Don’t be overdressed at the start – you should feel a little bit cold at the trailhead. You’re going to warm up quickly when you get moving and if you’re overdressed you’ll get hot and have to stop and take clothes off which leads to you getting cold again, especially since you probably got wet from sweating. And stopping to deal with all this will keep you from developing a steady and efficient pace.

    Now for some technique tips. Once you’re headed up the hill, a steady pace is key. It takes a while to hit your stride, but if you go slow and steady you’ll go much farther and ultimately faster than if you’re huffing and puffing like you’re in a race. If I can hit a mellow groove, it takes me to “my happy place.” Not stopping to fiddle with your clothing is crucial to maintaining a steady pace, like I mentioned above.

    Concentrate on keeping as much contact as possible between your skins and the snow. If your weight is on your edges, you’re more likely to experience some slipping. .

    Push through your heels. This will keep pressure on the back part of your skis, which really, really helps traction, so try to lean back a bit. To help with that, stand up straight and keep your shoulders back. Leaning forward at the waist puts your weight forward and on the tips, which leads to slipping. If you find you are slipping, shift your weight back. This seems very unintuitive, but it works.

    To save energy, slide your skis forward rather than lifting them. If you are right on the edge of traction, giving a micro little “push” down will help set the skins. Stomping doesn’t really work – the little hairs in the skin plush need to be “set” but they can only hold so much. Pick a track that takes advantage of little areas of “lift” like knolls or subtle ribs in the terrain.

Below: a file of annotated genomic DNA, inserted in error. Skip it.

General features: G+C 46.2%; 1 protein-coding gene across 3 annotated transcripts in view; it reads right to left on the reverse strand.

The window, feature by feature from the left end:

Think about your stride and look at the track you leave – it should be straight and parallel. If your boots/ski/bindings are out of alignment, you’ll almost be herringboning instead of gliding. Skinning is the art of the micro. There may not be that big a difference between 50 steps of good form and 50 steps of bad form, but after a few miles there is a huge difference.

    The last tip for you is to learn the uphill kick turn, where you do a 180 turn by kicking your uphill ski out and around to point the other way, then bring the downhill ski around and it becomes the new uphill ski as you motor on up the slope. Uphill kick turns are more efficient than downhill kick turns – maybe trickier to learn, but worth it.

    And a last word: Sometimes it might get a little weird. Just press on:

    [​IMG]

    This made sense at the time

    Also:


    FWIW, I disagree with Andrew's advice that the longest stride is the most efficient. I think a shorter-to-mid-range stride is more efficient.
     
    Last edited: Jul 9, 2017
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  10. at_nyc

    at_nyc Getting off the lift Pass Pulled

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    I found side-hilling on icy surface quite tricky.
     
  11. pais alto

    pais alto me encanta el país alto Skier

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    Well, it is, because you're prone to using your edges, but that's not where the skins are. And if you''re rolling your ankles to keep the skins in fuller contact your body positioning as to be pretty perfect to keep maximum traction. And sometimes it's icy enough that all the technique tricks just don't work - then it's time for the equipment solution: ski crampons.

    [​IMG]
    [​IMG]
     
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  12. Crank

    Crank Out on the slopes Skier

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    No you are not wrong. However, it's kind of a girl thing. Let me explain, many woman like to get qualified instruction when trying something new. Many women do not like to get that instruction from their SO. (notice I said "qualified" instruction).

    I would like my SO to try and enjoy skinning. She would like to take a course. I would like to make that happen.